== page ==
In terms of lifecycle, AIPs are also relatively straightforward — every proposal has one of seven different states at any given moment:
- Draft — Its authors are determining the scope and content of the AIP.
- Reviewing — The editors are reviewing the AIP. Editors may provide feedback at this stage.
- Approved — The AIP has been accepted by the editors. Google engineers should follow the guidelines within the proposal.
- Withdrawn — The AIP has been withdrawn by its authors. New authors may continue its development.
- Rejected — The AIP has been rejected by the editors.
- Deferred — The AIP has not been updated for a significant period of time.
- Replaced — The AIP has been replaced by another AIP.
These are similar to the states used to describe Python Enhancement Proposals, with a few small exceptions.
When it comes to how AIPs are managed, things start getting interesting. First of all, AIPs aren’t just a collection of documents sitting on a Google Drive somewhere. No, in fact, they’re all files hosted and edited in a dedicated GitHub repository. The public-facing AIP library at
https://google.aip.dev/ is simply a static rendering of these files.
This makes it possible to use all of GitHub’s great features to manage the creation, modification, and discussion of AIPs. For example, all new proposals start their lives out when the author(s) open an issue. Similarly, feedback for existing AIPs is submitted by opening an issue. Finally, GitHub’s commit history takes care of change management.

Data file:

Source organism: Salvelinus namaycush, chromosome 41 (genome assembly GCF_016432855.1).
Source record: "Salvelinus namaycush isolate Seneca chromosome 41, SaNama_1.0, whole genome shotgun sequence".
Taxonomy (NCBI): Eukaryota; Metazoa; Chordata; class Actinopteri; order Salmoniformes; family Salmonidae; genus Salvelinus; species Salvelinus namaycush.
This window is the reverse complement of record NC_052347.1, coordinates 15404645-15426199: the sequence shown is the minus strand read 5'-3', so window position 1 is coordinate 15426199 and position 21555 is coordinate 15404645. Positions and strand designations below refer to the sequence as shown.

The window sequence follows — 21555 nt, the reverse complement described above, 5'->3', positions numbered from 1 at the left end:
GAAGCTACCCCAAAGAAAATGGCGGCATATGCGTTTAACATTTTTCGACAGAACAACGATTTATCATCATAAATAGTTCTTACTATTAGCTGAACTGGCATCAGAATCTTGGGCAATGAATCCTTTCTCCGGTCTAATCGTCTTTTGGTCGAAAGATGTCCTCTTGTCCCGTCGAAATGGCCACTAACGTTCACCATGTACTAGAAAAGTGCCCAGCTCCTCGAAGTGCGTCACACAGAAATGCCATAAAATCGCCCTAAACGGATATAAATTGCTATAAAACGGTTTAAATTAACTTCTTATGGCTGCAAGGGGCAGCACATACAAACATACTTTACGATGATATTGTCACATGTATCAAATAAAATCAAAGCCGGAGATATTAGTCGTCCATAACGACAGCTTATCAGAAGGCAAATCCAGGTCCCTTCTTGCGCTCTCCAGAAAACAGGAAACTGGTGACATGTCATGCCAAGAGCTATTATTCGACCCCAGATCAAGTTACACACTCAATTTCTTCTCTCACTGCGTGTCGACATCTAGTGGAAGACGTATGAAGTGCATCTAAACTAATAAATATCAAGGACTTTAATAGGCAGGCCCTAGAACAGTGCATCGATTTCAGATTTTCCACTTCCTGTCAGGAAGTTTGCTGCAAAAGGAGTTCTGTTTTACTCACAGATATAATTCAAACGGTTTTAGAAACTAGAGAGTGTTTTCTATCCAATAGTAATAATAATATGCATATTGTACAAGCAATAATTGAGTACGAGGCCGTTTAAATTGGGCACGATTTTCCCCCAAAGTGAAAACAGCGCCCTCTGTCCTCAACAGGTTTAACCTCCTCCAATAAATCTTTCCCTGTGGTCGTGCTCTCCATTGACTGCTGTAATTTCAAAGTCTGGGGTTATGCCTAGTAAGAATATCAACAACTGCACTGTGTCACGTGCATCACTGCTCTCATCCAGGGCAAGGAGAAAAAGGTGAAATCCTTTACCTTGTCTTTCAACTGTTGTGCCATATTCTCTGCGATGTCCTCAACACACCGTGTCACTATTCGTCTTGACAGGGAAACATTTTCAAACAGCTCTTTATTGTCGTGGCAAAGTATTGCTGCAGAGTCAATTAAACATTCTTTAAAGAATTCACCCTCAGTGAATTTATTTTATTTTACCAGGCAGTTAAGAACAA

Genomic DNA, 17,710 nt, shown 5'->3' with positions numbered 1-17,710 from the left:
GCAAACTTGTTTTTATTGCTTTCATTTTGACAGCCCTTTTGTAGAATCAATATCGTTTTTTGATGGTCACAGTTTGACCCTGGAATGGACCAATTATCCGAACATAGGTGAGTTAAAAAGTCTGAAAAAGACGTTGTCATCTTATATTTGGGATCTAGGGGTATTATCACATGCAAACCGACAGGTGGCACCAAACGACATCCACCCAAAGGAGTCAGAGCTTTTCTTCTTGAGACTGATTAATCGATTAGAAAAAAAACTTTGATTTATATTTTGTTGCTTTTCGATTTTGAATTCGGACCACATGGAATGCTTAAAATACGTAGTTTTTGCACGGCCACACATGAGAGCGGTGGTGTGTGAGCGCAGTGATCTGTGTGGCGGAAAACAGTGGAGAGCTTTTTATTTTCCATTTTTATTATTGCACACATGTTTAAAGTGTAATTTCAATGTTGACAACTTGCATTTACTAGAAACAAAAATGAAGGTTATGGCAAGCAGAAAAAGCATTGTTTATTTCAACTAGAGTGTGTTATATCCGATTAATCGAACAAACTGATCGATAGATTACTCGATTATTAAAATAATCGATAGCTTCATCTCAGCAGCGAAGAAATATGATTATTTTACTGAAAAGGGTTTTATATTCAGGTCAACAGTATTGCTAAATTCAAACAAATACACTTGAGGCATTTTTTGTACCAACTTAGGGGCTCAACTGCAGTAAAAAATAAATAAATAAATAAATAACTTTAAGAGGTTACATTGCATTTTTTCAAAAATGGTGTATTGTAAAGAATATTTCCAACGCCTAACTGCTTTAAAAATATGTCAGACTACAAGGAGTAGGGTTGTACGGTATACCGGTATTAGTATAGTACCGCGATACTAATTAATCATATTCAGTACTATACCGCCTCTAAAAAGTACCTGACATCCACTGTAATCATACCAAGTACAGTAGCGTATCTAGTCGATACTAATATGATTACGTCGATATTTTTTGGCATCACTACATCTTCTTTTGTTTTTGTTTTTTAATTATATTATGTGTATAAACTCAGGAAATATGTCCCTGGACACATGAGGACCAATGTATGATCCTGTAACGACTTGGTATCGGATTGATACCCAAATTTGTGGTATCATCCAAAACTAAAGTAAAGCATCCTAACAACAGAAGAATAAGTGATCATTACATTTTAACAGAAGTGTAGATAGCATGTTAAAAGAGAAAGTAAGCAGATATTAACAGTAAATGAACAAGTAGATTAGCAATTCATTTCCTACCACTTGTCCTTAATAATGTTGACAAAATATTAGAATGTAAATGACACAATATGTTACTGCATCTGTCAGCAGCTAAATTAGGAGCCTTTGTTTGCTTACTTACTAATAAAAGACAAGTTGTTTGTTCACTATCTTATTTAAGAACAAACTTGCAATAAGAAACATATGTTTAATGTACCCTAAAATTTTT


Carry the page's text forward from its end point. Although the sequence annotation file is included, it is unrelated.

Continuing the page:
What Are the Benefits of Using AIPs?
Although they look simple, AIPs have succeeded in improving consistency across Google’s APIs. After some analysis, we think we can attribute this improvement to three different benefits of AIPs:
It’s tempting to collect up design guidelines in a few text documents and throw them up on the cloud; however, it’s clear that there’s considerably more structure to the AIP approach. Not only do the meta-AIPs lay out how the guidelines are divided across AIPs, but they also define standards for the proposals themselves, thus ensuring they are easy to consume.
AIPs are a collaborative effort featuring multiple authors (who are often API producers working on the front-line) and different editors. This means consensus is established early-on within a group of varied contributors. Not to mention, anyone can provide feedback by opening an issue on GitHub.
Hosted on GitHub — which describes itself as a version control platform — AIPs are always ready to be iterated on. There’s no reinventing of the wheel here; it’s just GitHub doing what it does best — managing change!
Implementing AIPs Internally
If you think AIPs could benefit your organization, the good news is that Google is happy for you to implement them. Simply fork the GitHub project, change a few lines in the
_config.yaml, and off you go! Since the AIPs will be hosted on your own domain, you can add, delete, or edit to your heart’s desire.
For more information about adopting AIPs, see the official guide.
An essential part of any API governance program is a comprehensive style guide, which describes the standards and best practices that developers across the organization should follow. Google’s API Improvement Proposals are a unique take on the style guide, leveraging GitHub to enable collaborativeness and iterative improvement.
The post API Improvement Proposals: Google’s Take on the API Style Guide appeared first on Nordic APIs.
Source: Nordic APIs